The city looks to save distressed homes News, sports, jobs
The Altoona Redevelopment Authority is working on an agreement under which a local bank will forego a mortgage on a blighted home that was headed for foreclosure and slated for demolition — so the city can renovate it.
It’s the first attempt at what officials hope will set a model for saving blighted housing before it disappears for too long.
PennCrest Bank has informally agreed to forgo the mortgage as a charitable donation to the pilot project, officials said at Friday’s meeting.
Mortgage relief won’t happen until after the city takes possession of the property in the 1300 block of 21st Avenue from the owner, who is said to be willing to give it up to get out of the law and mortgage obligations, according to Authority and City Council member Ron Beatty. .
The house has “good bones,” but needs to be torn down and rebuilt with new utility systems, Beatty said.
It’s a bad house in a good neighborhood, which adds to the importance of the project, Beatty said.
The city will manage the 21st Street renovation, Beatty said, because the extensive work necessary means there won’t be enough “spread” between project costs and resale value to attract the private sector.
There are many other bad homes in good neighborhoods officials have identified that may be ripe for similar interventions, Beatty said.
With the help of recently passed state laws and the city’s new land bank, which is run by the same board as the Redevelopment Authority, the city plans to step in to prevent demolition when rehabilitation is possible, Beatty said.
The new policy is a correction to a policy the city has had for decades: using Community Development Block Grant funding to demolish buildings that the City Planning Commission has declared blighted, according to Beatty.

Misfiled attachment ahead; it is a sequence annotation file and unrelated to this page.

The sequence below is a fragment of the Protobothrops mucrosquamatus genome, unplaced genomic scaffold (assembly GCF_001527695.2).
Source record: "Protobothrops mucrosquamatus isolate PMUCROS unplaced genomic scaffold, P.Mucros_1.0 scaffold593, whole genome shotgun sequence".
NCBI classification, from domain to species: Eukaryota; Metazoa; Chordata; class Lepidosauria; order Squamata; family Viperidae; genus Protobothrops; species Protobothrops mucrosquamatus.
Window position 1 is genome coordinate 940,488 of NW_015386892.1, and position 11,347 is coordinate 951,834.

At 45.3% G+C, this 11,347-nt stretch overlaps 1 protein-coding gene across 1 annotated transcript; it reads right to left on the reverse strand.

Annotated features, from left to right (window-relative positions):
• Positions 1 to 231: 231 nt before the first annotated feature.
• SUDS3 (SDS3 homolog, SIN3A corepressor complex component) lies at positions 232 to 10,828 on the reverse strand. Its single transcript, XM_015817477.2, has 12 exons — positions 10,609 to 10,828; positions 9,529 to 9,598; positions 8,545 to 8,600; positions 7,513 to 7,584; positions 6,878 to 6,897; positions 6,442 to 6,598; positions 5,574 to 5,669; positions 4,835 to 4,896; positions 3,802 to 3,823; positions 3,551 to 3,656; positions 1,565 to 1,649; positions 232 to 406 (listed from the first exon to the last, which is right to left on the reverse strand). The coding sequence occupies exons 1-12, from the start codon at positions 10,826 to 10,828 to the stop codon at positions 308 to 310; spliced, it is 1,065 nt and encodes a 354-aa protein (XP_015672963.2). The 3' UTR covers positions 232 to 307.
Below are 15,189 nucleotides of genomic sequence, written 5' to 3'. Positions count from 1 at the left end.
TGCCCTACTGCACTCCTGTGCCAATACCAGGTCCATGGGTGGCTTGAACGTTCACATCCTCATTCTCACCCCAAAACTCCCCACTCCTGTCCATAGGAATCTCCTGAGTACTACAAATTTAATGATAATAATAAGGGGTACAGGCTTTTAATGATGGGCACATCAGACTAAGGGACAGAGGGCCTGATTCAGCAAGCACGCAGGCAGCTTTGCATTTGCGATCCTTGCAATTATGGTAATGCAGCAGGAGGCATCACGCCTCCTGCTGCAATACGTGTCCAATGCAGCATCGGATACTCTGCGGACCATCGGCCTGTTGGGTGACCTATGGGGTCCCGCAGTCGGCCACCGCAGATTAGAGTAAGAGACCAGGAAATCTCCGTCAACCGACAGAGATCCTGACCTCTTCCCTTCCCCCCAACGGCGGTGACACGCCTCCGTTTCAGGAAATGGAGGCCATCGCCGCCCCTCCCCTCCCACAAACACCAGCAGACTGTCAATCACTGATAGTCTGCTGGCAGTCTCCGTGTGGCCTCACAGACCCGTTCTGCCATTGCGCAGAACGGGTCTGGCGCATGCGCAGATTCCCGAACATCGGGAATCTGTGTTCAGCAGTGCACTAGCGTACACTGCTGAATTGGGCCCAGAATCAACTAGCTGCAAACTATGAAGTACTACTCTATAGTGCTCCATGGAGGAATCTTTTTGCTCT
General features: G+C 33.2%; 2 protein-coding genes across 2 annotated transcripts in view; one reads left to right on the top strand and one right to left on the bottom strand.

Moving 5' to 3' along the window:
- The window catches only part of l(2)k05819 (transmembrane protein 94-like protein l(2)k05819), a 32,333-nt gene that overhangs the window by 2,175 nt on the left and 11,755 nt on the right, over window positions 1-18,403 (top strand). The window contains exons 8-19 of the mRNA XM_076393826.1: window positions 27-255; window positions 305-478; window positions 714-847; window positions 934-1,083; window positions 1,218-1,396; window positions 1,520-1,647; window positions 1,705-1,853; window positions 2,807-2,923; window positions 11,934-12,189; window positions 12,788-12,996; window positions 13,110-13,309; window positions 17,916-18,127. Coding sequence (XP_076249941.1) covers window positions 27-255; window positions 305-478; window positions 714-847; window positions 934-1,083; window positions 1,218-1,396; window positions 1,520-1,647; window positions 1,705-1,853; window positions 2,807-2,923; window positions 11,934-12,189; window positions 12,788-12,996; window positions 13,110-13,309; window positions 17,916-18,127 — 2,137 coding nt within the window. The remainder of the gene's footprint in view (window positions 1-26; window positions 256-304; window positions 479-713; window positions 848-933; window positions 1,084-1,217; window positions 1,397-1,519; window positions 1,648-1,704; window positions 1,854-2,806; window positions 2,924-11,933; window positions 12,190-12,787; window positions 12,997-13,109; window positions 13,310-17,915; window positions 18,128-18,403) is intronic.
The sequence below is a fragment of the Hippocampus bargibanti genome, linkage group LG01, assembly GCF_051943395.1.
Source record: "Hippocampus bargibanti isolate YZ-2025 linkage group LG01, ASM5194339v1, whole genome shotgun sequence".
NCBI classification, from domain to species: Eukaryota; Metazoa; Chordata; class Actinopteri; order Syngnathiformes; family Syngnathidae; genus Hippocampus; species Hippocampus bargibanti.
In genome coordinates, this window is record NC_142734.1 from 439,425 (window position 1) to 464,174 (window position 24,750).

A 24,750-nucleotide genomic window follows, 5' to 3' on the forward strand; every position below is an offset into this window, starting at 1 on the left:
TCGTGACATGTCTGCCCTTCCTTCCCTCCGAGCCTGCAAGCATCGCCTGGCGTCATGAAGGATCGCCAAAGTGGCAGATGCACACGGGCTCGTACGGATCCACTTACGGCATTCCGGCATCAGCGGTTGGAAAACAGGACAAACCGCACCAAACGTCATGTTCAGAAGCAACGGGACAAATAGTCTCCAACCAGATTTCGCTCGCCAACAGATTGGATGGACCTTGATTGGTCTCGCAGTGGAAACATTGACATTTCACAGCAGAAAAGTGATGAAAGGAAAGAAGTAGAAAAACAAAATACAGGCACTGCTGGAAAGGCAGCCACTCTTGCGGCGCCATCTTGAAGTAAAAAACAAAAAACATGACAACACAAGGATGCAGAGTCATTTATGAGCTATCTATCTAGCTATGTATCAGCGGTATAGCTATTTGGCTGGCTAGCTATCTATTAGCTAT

The blight declarations occur after the Department of Codes and Inspections reaches an impasse with that property.
Often, owners die without heirs or with heirs who don’t want to be bothered, Beatty said.
After demolition, the resulting vacant lots are usually saddled with liens, including a city lien for the cost of demolition, along with liens that accrue from city workers mowing the properties, Beatty said.
These concessions can discourage potential buyers who might be considering redevelopment.
He said demolition reduces the tax base. Rehabilitation builds it back up.
In cases where the profit is sufficient, Beatty said, it would be better for the city to shift the work to the private sector.
In some cases, the city may be able to make rehab profitable if it pays for preparatory work up front, such as remediating asbestos or lead, he said.
In other cases, churches, civic groups and nonprofits are enlisted by Councilman Dave Ellis to make modest repairs for homeowners who can’t afford them.
Likewise, title searches could enable the city to alert banks that hold mortgages on properties that run afoul of code management. Beatty said this could lead to banks taking action to protect their mortgage collateral and prevent further deterioration.
Banks can pay for strategic repairs, such as roofing, or foreclosure if necessary, he said.
Mortgage holders are obligated to maintain their property.
When a house becomes so damaged that it needs to be torn down, it’s not a win for the bank, as a vacant lot isn’t typically a big asset here, according to Beatty.
Notifying PennCrest about code enforcement efforts at the 21st Avenue property over the past four years might have prevented that home from falling into disrepair — and eased the burden on the codes department, Petty said.
Ultimately, Beatty wants to reclaim the position of executive director of the redevelopment authority/land bank, so that the professional can manage the types of activities he envisions.
“We’re trying to create a flexible system to save homes that need it,” Beatty said. “This (incident at the 21st Avenue home) is a potential experiment.”
Mirror staff writer William Kibler is at 814-949-7038.
(tags for translation) Local News (R) The city looks to save damaged homes